238491 Nonprofit University Partnership to Foster Public Health Leaders: The RISE (Research Initiatives for Student Enhancement) Program at Kennedy Krieger Institute

Monday, October 31, 2011

Jenese McFadden-Artis, MS, MBA , Family Center, Kennedy Krieger Institute, Baltimore, MD
Harolyn Belcher, MD , Kennedy Krieger Family Center/Johns Hopkins Department of Pediatrics, Kennedy Krieger Insitute, Baltimore, MD
Public health research opportunities for students from under-represented racial and ethnic minority (URM) groups are of paramount importance to eliminate health disparities. Healthcare, training, and research nonprofit institutions can champion this effort by developing partnerships with Historically Black College and Universities (HBCUs). As the largest Leadership Education in Neurodevelopmental Disabilities program in the U.S., the Kennedy Krieger Institute (KKI), a non-profit university affiliated program with Johns Hopkins University (JHU), traditionally trains students and professionals in the care of individuals with disabilities. The Research Initiatives for Student Enhancement (RISE) Program at KKI was funded by Centers for Disease Control and Prevention to prepare recent post-baccalaureate, medical, and graduate students from URM groups for public health careers. A Research Training Consortium was established with three Baltimore-Washington HBCUs (Coppin State, Morgan State, and Howard Universities). Students receive a stipend, mentored research experiences with faculty from KKI, JHU (Schools of Medicine, Nursing, and Public Health), lectures, and American Public Health Association membership. Since funding began in 2005, 66 students trained in the RISE Program. Student presented 47 research abstracts at national and international scientific conferences, gave 20 community public health presentations, and published three peer-reviewed manuscripts and one book chapter. To date, 100% of post-baccalaureate students entered graduate, medical, or post-baccalaureate programs, 22 students obtained masters' degree, five students obtained doctoral degree, five students completed medical degrees, two students participated in post-doctoral training programs, and 17 students are pursuing public health careers. The RISE Program is a model research training program conducted at a nonprofit healthcare, training, and research institution. Nonprofit institutions, as well as universities, may effectively work to promote diversity among future public health leaders.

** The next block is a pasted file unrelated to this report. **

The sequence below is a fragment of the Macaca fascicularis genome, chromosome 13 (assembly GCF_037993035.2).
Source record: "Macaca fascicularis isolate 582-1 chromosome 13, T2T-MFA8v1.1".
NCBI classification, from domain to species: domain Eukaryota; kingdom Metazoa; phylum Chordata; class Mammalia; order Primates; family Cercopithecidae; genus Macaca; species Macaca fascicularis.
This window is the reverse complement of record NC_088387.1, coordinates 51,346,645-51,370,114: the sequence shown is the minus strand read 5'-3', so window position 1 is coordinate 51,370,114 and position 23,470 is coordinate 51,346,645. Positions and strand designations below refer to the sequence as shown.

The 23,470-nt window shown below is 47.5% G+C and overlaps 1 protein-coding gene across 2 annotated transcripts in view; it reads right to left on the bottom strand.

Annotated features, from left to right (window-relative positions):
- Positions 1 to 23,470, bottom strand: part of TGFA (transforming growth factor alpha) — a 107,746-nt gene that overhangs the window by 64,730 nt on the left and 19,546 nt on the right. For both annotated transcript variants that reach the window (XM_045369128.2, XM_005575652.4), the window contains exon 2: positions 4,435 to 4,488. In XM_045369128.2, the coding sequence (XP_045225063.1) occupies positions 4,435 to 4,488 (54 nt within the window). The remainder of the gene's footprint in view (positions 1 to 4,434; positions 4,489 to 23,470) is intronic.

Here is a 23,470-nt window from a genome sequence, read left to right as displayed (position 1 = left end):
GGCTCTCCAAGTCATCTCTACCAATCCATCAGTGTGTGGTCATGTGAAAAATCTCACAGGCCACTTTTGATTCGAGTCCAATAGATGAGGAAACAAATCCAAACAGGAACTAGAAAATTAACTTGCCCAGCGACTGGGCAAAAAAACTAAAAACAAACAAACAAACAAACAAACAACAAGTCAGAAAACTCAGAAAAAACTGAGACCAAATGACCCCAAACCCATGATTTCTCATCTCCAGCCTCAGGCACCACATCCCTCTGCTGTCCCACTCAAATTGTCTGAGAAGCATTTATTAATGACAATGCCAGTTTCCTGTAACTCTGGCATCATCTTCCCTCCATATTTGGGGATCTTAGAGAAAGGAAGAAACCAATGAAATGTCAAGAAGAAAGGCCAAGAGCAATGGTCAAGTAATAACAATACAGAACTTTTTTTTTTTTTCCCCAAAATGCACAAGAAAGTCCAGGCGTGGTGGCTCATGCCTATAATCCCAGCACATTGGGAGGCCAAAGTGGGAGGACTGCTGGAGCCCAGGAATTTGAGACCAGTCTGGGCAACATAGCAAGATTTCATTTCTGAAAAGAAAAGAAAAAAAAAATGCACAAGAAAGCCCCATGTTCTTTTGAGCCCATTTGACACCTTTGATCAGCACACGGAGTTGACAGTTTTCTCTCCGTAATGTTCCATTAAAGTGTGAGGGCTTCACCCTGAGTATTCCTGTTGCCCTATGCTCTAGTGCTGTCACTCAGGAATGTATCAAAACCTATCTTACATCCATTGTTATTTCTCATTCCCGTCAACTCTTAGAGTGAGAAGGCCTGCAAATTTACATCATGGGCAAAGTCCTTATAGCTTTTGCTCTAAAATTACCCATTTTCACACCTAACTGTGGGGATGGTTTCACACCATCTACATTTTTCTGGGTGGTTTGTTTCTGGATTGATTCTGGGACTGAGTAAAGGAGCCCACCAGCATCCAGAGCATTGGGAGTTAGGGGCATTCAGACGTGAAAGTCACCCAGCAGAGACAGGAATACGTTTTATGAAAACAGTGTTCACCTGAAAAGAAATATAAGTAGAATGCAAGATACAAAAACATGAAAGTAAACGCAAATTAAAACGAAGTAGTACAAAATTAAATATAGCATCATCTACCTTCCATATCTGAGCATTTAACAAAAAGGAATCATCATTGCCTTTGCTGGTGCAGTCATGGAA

Learning Areas:
Administer health education strategies, interventions and programs
Implementation of health education strategies, interventions and programs
Planning of health education strategies, interventions, and programs
Public health or related education

Learning Objectives:
Identify essential components to develop collaborative relationships between nonprofit institutions and Historically Black Colleges and Universities to provide public health research opportunities for under-represented racial and ethnic groups. Discuss strategies to implement public health workforce development programs at nonprofit institutions.

Keywords: Underserved Populations, Public Health Education

Presenting author's disclosure statement:

Qualified on the content I am responsible for because: I developed the RISE database, entered the data in the database, and developed the abstract for APHA.
Any relevant financial relationships? No

I agree to comply with the American Public Health Association Conflict of Interest and Commercial Support Guidelines, and to disclose to the participants any off-label or experimental uses of a commercial product or service discussed in my presentation.